Phillip J. Collins was on the brief for petitioner. Karl A. Racine, Attorney General for the District of Columbia, Todd S. Kim, Solicitor General at the time the brief was filed, Loren AliKhan, Deputy Solicitor General at the time the brief was filed, and Mary L. Wilson, Senior Assistant Attorney General at the time the brief was filed, were on the brief for respondent.
Notice: This opinion is subject to formal revision before publication in the Atlantic and Maryland Reporters. Users are requested to notify the Clerk of the Court of any formal errors so that corrections may be made before the bound volumes go to press. On Petition for Review of an Order of the District of Columbia Office of Administrative Hearings
(DCRA-112-15) Phillip J. Collins was on the brief for petitioner. Karl A. Racine, Attorney General for the District of Columbia, Todd S. Kim, Solicitor General at the time the brief was filed, Loren AliKhan, Deputy Solicitor General at the time the brief was filed, and Mary L. Wilson, Senior Assistant Attorney General at the time the brief was filed, were on the brief for respondent. Before GLICKMAN and THOMPSON, Associate Judges, and NEBEKER, Senior Judge.
THOMPSON, Associate Judge: On December 7, 2015, the District of Columbia Department of Consumer and Regulatory Affairs ("DCRA") revoked a building permit (Building Permit No. B1411058, hereafter "the Building Permit") that had been issued to Westend Development LLC ("Westend Development"), the trade name of Varnum Holdings, LLC ("Varnum Holdings"). Thereafter, petitioner Varnum Properties, LLC ("VP") petitioned the Office of Administrative Hearings ("OAH") for review of the DCRA revocation decision. After the OAH Administrative Law Judge ("ALJ") raised sua sponte the issue of whether VP had standing to appeal the revocation decision, VP responded by filing a motion to add Varnum Holdings as an additional petitioner whose participation was "necessary to 'effectively and completely adjudicate the dispute.'" In a May 9, 2016, Final Order (the "May 9 Order"), the OAH ALJ denied the motion to add Varnum Holdings as a party and dismissed VP's petition on the ground that VP lacked standing to challenge the revocation. VP sought reconsideration of that ruling, and on July 8, 2016, the OAH ALJ issued an Order Denying Reconsideration of Final Order (the "July 8 Order"). VP now seeks review of the May 9 and July 8 Orders. We reverse and remand.
The ALJ's reference to "standing" was a reference to regulatory standing, i.e., standing to appeal under 12A DCMR § 188.8.131.52 (2015) (permitting an appeal by the "permit holder"), not to Article III-type standing, which requires a "personal injury fairly traceable to the defendant's allegedly unlawful conduct and likely to be redressed by the requested relief[,]" Already, LLC v. Nike, Inc., 568 U.S. 85, 90 (2013) (internal quotation marks omitted), and which must exist "at the time the complaint is filed," id. at 91 (internal quotation marks omitted). OAH has sometimes dismissed cases for lack of actual injury-in-fact, see, e.g., District of Columbia for Reasonable Dev. v. District of Columbia Dep't of Consumer & Regulatory Affairs, No. 2017-DCRA-00021, 2017 D.C. Off. Adj. Hear. LEXIS 28, at *5 (OAH Dec. 11, 2017), but, in the orders in dispute here, the ALJ did not suggest (and respondent DCRA does not suggest) that VP lacked standing in that sense to challenge the revocation of the Building Permit.
The Building Permit authorized construction work at 1521 Varnum Street, N.W. (the "Property") (specifically, the conversion of a single family dwelling into two flats). VP asserts that the "underlying zoning" has been changed since the Building Permit was issued, with the result that "any new permit application for the same project would no longer be permitted." VP further asserts that DCRA's counsel has informed VP that "the only change to the Building Permit that would be considered would be a new application under the revised zoning regulations." According to VP, this means that DCRA will not approve a request by VP to transfer the Building Permit to VP.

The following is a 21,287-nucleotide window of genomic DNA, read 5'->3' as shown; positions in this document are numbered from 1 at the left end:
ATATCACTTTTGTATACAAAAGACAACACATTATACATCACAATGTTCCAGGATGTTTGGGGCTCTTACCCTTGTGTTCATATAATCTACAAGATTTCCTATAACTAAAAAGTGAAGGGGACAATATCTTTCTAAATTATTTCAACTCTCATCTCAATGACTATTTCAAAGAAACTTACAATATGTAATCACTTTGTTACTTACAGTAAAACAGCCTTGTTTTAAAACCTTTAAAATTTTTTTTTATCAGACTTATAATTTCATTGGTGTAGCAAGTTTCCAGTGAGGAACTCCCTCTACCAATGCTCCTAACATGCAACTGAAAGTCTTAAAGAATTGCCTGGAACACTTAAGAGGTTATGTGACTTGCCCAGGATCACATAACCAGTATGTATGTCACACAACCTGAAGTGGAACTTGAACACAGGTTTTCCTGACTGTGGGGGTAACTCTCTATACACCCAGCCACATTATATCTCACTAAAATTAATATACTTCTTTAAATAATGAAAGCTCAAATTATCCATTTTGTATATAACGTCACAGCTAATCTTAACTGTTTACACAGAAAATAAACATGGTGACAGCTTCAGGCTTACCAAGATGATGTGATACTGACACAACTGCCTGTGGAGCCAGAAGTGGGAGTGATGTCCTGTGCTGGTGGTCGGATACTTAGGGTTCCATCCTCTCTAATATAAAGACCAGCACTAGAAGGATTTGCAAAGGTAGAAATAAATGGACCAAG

Elsewhere, the record suggests that the construction project was to convert the Property into a "pop-up" seven-unit apartment building, but that aspect of the project appears to be the subject of a building permit with a number different from the one assigned to the Building Permit in issue here.
See 12A DCMR § 105.3.8 (2016) ("The holder of a valid active building permit shall be authorized to amend it[.]"). DCRA takes the position that the revoked Building Permit "is not valid and is not active." (emphasis removed).
In petitioning for review of the December 7, 2015, notice of revocation of the Building Permit, VP asserted that it was the "successor-in-interest to Varnum Holdings, LLC d/b/a Westend Development." However, in an April 1, 2016, order denying VP's first motion for summary judgment, the ALJ found that there was no record evidence that VP was the owner of the Property and no evidence of VP's standing to appeal the revocation notice. As part of a subsequent, renewed motion for summary adjudication, VP submitted the affidavit of its managing member, Michael Taylor, to support VP's assertion that VP was formerly known as AMT-Varnum, LLC ("AMT-Varnum"); that on or about November 12, 2015 (about three weeks prior to the notice of revocation), AMT-Varnum purchased the Property from Varnum Holdings, d/b/a Westend Development; and that VP therefore "is the current owner of the Property."
The ALJ ruled on VP's renewed motion for summary judgment on April 11, 2016. Citing 12A DCMR § 184.108.40.206 (2015) ("[t]he permit holder may appeal a notice of revocation . . . no later than 10 business days after service of written notice of the revocation upon the permit holder"), the ALJ explained that "[p]etitioner's right to appeal the [n]otice of the proposed revocation is dependent on it being the holder of the permit." The ALJ acknowledged that DCRA, in its opposition to the renewed motion for summary judgment, did not dispute VP's ownership of the Property. What the ALJ found to be decisive, however, was that VP "ha[d] not alleged, let alone proved, that the permit in question was transferred to it by the permit holder." The ALJ denied petitioner's renewed motion for summary judgment "since [p]etitioner ha[d] not demonstrated that it ha[d] standing to appeal the [n]otice and is entitled to the relief it request[s] as a matter of law."